Finance Your Budget The danger lurking in taxis and convenience stores

The danger lurking in taxis and convenience stores

Taxis are one of the prime targets, says report. Photo: AAP
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Card skimmers are increasingly targeting taxis and convenience stores, experts have warned.

Customers withdrawing cash or manually inserting cards into eftpos machines are being targeted more frequently by counterfeiters at these two locations, the Australian Payments Clearing Association revealed in its latest fraud report.

“Fraudsters are increasingly using dummy terminals to skim cards, particularly in taxis and convenience stores, and skimming attempts at ATMs continue,” the report noted.

This compromised eftpos machine was seized by police from a Sydney taxi in 2014. Photo: AAP
This compromised eftpos machine was seized by police from a Sydney taxi in 2014. Photo: AAP

“Close cooperation between financial institutions and the police is assisting in tackling these attacks.”

This type of fraud occurs when cash is withdrawn from an ATM (using a debit or credit card), or when a payment is made the ‘old fashioned way’ by inserting or swiping a debit card and pressing ‘cheque’ or ‘savings’.

Some $16.5 million was stolen this way in 2015, the report estimated. This was a decrease of $500,000 since 2014, which might be the result of the increasing popularity of tap-n-go and smartphone payments.

NSW fraud and cybercrime squad commander, Detective Superintendent Arthur Katsogiannis, said taxis, stores and ATMs are among the most common targets.

“Skimming can occur in any location where a credit card is used for payment or cash withdrawals, but credit cards are most commonly skimmed in bars, taxis, restaurants, shops, and at ATMs.”

Convenience stores

Australians who frequent convenience stores should be wary when withdrawing cash from the ATMs inside.

A recent victim of debit card fraud, a Melbourne woman aged 23, told The New Daily she was skimmed while withdrawing $50 from a machine at a 7-Eleven store on Bourke Street on October 12.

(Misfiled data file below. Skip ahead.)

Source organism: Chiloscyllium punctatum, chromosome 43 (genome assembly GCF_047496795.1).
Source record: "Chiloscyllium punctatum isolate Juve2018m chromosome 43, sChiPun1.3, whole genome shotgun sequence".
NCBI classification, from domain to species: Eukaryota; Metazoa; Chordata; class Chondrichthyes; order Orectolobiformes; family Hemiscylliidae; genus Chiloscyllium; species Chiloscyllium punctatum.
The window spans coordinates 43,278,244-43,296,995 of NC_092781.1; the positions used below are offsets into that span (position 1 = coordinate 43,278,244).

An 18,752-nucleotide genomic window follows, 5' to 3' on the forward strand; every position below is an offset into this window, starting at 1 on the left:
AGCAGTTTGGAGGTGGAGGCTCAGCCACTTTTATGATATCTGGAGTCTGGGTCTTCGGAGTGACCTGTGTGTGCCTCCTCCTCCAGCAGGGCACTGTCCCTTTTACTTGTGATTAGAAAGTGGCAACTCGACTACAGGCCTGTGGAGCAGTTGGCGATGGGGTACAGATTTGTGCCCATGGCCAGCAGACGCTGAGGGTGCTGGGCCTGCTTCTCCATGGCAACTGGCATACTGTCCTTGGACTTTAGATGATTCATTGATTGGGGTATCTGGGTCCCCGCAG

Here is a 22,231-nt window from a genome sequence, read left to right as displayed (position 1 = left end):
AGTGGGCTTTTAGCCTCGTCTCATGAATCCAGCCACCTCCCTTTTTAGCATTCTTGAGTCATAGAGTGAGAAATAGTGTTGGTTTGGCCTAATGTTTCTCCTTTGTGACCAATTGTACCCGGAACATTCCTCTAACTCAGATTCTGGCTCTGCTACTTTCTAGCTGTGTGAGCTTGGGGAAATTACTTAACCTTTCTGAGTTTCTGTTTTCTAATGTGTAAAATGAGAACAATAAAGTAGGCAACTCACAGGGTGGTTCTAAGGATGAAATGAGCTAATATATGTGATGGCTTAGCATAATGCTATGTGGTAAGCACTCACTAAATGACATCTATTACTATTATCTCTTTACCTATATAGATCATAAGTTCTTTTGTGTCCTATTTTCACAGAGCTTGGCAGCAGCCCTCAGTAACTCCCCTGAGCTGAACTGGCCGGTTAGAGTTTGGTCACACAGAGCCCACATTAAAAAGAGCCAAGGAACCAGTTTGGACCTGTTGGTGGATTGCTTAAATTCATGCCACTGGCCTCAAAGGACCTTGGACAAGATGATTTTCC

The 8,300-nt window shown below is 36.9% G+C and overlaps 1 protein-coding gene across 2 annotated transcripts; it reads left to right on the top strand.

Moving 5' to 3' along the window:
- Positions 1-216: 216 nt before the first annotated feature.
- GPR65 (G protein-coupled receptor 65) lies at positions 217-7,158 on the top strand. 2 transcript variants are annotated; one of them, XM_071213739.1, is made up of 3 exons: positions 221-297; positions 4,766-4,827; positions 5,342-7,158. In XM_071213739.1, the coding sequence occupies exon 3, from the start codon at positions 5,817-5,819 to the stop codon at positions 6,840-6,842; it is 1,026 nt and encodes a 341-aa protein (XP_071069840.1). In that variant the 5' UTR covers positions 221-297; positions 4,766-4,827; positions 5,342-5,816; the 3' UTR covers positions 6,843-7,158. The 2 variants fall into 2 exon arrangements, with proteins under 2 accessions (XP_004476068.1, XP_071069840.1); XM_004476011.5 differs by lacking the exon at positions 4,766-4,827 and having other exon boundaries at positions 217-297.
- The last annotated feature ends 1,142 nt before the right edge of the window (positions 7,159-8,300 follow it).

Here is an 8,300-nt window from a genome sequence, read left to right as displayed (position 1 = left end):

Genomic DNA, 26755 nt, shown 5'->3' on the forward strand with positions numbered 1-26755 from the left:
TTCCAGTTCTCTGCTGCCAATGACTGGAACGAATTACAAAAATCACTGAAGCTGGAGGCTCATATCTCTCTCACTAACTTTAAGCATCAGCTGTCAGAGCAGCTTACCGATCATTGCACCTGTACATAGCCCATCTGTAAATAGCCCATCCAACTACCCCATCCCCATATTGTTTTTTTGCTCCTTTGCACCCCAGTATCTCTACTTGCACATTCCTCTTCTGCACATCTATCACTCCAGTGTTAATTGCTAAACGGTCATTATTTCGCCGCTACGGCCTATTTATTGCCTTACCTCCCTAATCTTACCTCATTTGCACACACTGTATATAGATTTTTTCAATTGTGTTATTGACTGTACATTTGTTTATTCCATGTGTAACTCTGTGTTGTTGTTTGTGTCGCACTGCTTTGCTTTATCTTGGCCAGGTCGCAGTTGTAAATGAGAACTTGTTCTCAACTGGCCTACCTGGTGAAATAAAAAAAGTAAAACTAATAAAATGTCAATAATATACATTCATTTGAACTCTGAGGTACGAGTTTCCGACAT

Most skimming devices will obscure the ATM's flashing card slot. Photo: Commonwealth Bank
Most skimming devices will obscure the ATM’s flashing card slot, so check for the light. Photo: Commonwealth Bank

Overnight, fraudsters racked up just over $810 worth of charges all over the world on her Commonwealth Bank card. An SMS notification at 6am the next day alerted her.

“I was so panicky. It’s a debit card so it was my money that was gone!”

The skimming clearly occurred at the 7-Eleven store, as she had not withdrawn cash for two weeks prior, said the woman, who asked not to be named.

“I’m warning people, it does take time to get the money back. It’s been over two weeks and I’ve only got half back. There’s still $400 I’m waiting on, so I think people need to be vigilant.”

A spokesman for 7-Eleven denied the incident occurred.

“7-Eleven takes any allegation of unlawful activity in our stores seriously, and have investigated. We’ve not received any report or complaint matching these circumstances, and our banking partners have advised they have no recorded incidence of skimming at their ATMs. An investigation of the ATMs at all of our Bourke Street stores confirmed they have not been tampered with.”

A spokesperson for convenience stores said skimming is “highly unlikely to occur in reputable stores”.

“ATMs are generally inside and regularly checked and filled by contractors, which makes unauthorised access and tampering difficult,” Australasian Association of Convenience Stores executive director Jeff Rogut said.

Tap-n-go payments in these stores are very unlikely to be ‘skimmed’. The New Daily reported recently that Westpac, ANZ and ME banks had not received a single report of tap-n-go skimming.


A spokesman for the taxi industry said isolated incidents of skimming perpetrated by drivers are “possible”, but denied the problem was widespread or worsening.

The industry denies scamming drivers are widespread. Photo: AAP
The industry denies scamming drivers are widespread. Photo: AAP

“There are over 68,000 taxi drivers in Australia. One bad apple could impact multiple passengers, and so we’d be very confident the payment systems devices in taxis are not prone to skimming devices, and that generally speaking drivers are vigilant to make sure that doesn’t occur,” Australian Taxi Industry Australia CEO Blair Davies said.

“But it is possible, when you’re talking about those large numbers, that somebody could find their way into the industry with some sort of intention to rip off customers that way.”

The industry has lobbied state governments, unsuccessfully, to require all payment devices to be hardwired into taxis to increase consumer confidence, Mr Davies said.

He advised taxi users to pay by smartphone app if they were worried about fraud.

How to protect yourself

A Victoria Police spokesperson advised card holders to protect themselves by:

  • Concealing the keypad when entering PIN numbers at an ATM
  • Keeping a close eye on every transaction and knowing what to look for when using an ATM
  • Regularly checking their bank balance
  • Immediately notifying their bank and changing their PIN if they believe a card has been skimmed
  • Reporting suspicious activity or suspect devices at ATMs to their bank or police

How to spot a ‘dummy terminal’

The Commonwealth Bank has produced the following helpful guide to spotting skimming devices.

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